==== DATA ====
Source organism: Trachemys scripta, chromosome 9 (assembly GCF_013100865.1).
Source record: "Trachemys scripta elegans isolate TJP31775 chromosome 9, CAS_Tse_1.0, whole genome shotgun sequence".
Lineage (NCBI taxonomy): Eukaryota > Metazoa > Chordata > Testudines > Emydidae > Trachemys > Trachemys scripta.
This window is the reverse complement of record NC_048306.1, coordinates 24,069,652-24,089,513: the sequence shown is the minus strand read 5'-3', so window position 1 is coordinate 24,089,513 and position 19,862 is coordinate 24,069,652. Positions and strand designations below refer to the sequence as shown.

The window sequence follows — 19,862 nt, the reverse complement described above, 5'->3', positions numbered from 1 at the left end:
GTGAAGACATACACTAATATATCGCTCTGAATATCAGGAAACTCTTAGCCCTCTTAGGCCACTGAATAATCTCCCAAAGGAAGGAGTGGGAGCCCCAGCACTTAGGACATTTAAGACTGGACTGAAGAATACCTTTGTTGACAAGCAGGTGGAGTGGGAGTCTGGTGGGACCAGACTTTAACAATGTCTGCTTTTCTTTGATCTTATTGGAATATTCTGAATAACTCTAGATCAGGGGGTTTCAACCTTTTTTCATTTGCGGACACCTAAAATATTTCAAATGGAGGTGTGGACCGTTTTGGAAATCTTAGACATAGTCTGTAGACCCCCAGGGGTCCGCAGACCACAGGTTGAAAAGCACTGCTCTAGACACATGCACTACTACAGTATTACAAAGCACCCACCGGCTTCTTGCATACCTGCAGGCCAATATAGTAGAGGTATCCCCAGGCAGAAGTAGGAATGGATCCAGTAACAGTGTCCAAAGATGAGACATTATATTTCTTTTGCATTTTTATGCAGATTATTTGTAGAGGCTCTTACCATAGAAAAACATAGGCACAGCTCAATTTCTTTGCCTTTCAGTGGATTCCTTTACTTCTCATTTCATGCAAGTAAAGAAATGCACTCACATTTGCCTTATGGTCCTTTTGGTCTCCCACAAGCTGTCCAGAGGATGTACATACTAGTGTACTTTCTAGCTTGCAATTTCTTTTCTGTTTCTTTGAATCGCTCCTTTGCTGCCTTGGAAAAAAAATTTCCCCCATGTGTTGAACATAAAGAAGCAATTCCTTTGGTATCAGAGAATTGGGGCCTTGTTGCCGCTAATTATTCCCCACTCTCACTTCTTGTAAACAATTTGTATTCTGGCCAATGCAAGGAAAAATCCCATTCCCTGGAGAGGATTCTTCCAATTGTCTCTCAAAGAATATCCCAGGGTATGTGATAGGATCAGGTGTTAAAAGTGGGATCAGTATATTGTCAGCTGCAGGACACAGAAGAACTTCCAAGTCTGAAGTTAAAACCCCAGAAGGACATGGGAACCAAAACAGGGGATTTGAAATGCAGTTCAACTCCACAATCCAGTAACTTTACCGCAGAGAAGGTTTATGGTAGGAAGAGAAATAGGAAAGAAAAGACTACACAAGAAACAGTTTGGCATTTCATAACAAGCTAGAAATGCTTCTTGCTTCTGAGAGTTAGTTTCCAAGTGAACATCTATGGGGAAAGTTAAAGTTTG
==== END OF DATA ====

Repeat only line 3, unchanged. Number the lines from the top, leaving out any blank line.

Lineage (NCBI taxonomy): Eukaryota > Metazoa > Chordata > Testudines > Emydidae > Trachemys > Trachemys scripta.